Avoit it. Use a view model when you can.

Action

public ActionResult Index()
{
    ViewData["SomeProperty"] = "Hello";
    return View();
}

View (razor syntax):

@ViewData["SomeProperty"]

Temp data

Everything that you store in TempData will stay in tempdata until you read it, no matter if there are one or several HTTP requests in between.

Actions

public ActionResult Index()
{
    TempData["SomeName"] = "Hello";
    return RedirectToAction("Details");
}


public ActionResult Details()
{
    var someName = TempData["SomeName"];
}
share|improve this answer
    
"When you need to persist information over several requests" - I am thinking TempData is only good until it is read. I think the use of several request here is a little misleading. –  Tommy Mar 4 '13 at 15:02
    
What I mean is that it stays in the temp data until you read it, no matter if it's two requests or 10 in between. But I get your point and will elaborate. –  jgauffin Mar 4 '13 at 15:17
    
+1 for ViewBag--avoid it –  Forty-Two Mar 4 '13 at 15:27
    
Thanks, I used TempData in my application very often, but I thought it will stay only for one request, not unless you read it. So we can say that it's a bit similar to session, but data can be read only once. –  Adam Bielecki Mar 4 '13 at 17:18
    
@AdamBielecki: Are you satisfied with the answer? –  jgauffin Apr 7 at 6:22

TempData

is meant to be a very short-lived instance, and you should only use it during the current and the subsequent requests only! Since TempData works this way, you need to know for sure what the next request will be, and redirecting to another view is the only time you can guarantee this. Therefore, the only scenario where using TempData will reliably work is when you are redirecting. This is because a redirect kills the current request (and sends HTTP status code 302 Object Moved to the client), then creates a new request on the server to serve the redirected view. Looking back at the previous HomeController code sample means that the TempData object could yield results differently than expected because the next request origin can't be guaranteed. For example, the next request can originate from a completely different machine and browser instance.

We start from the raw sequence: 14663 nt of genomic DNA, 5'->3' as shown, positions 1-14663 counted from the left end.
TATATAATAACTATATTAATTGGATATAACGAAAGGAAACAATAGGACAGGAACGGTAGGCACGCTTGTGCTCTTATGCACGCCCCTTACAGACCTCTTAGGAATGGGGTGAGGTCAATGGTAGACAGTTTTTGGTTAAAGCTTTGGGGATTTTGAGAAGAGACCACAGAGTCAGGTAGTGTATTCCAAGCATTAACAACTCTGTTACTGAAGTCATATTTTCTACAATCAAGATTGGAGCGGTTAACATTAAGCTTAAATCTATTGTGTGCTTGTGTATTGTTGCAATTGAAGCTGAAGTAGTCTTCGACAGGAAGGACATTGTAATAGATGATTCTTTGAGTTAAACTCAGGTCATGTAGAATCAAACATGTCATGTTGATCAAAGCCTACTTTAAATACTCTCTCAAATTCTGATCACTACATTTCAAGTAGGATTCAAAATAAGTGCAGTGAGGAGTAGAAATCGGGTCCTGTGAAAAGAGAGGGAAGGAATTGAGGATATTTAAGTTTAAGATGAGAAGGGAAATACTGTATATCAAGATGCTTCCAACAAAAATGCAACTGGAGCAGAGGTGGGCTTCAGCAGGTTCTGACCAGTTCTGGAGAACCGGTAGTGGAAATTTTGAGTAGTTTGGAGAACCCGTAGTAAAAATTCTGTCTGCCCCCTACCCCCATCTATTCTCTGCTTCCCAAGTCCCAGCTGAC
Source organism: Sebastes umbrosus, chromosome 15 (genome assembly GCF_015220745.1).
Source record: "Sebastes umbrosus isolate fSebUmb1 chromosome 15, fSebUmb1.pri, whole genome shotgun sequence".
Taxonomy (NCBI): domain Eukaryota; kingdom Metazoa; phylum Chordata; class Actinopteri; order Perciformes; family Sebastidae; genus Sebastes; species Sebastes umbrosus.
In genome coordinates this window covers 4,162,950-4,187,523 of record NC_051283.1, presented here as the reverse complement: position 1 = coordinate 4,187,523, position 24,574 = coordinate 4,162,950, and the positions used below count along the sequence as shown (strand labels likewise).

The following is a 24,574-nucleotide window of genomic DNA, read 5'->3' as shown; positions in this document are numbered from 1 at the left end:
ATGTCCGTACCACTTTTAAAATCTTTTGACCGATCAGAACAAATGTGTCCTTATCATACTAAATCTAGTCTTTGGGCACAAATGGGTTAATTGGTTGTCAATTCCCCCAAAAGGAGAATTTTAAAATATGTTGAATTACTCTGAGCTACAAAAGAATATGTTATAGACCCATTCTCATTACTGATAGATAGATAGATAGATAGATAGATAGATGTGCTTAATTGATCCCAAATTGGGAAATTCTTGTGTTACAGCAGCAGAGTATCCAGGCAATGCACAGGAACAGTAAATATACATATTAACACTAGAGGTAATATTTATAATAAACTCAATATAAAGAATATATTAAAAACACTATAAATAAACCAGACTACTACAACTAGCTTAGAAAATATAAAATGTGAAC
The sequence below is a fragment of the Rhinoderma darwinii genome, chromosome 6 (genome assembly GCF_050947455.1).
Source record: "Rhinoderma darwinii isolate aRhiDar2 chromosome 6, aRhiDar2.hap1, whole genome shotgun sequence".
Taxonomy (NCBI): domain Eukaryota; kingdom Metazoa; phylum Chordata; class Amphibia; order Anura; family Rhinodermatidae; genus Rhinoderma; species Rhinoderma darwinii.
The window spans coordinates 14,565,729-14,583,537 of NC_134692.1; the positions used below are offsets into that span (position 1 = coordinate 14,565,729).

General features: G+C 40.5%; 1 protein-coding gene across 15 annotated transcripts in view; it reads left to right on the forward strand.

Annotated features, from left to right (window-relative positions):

ViewData

ViewData is a dictionary object that you put data into, which then becomes available to the view. ViewData is a derivative of the ViewDataDictionary class, so you can access by the familiar "key/value" syntax.

ViewBag

The ViewBag object is a wrapper around the ViewData object that allows you to create dynamic properties for the ViewBag.

public class HomeController : Controller
{
    // ViewBag & ViewData sample
    public ActionResult Index()
    {
        var featuredProduct = new Product
        {
            Name = "Special Cupcake Assortment!",
            Description = "Delectable vanilla and chocolate cupcakes",
            CreationDate = DateTime.Today,
            ExpirationDate = DateTime.Today.AddDays(7),
            ImageName = "cupcakes.jpg",
            Price = 5.99M,
            QtyOnHand = 12
        };

        ViewData["FeaturedProduct"] = featuredProduct;
        ViewBag.Product = featuredProduct;
        TempData["FeaturedProduct"] = featuredProduct;  

        return View();
    }
}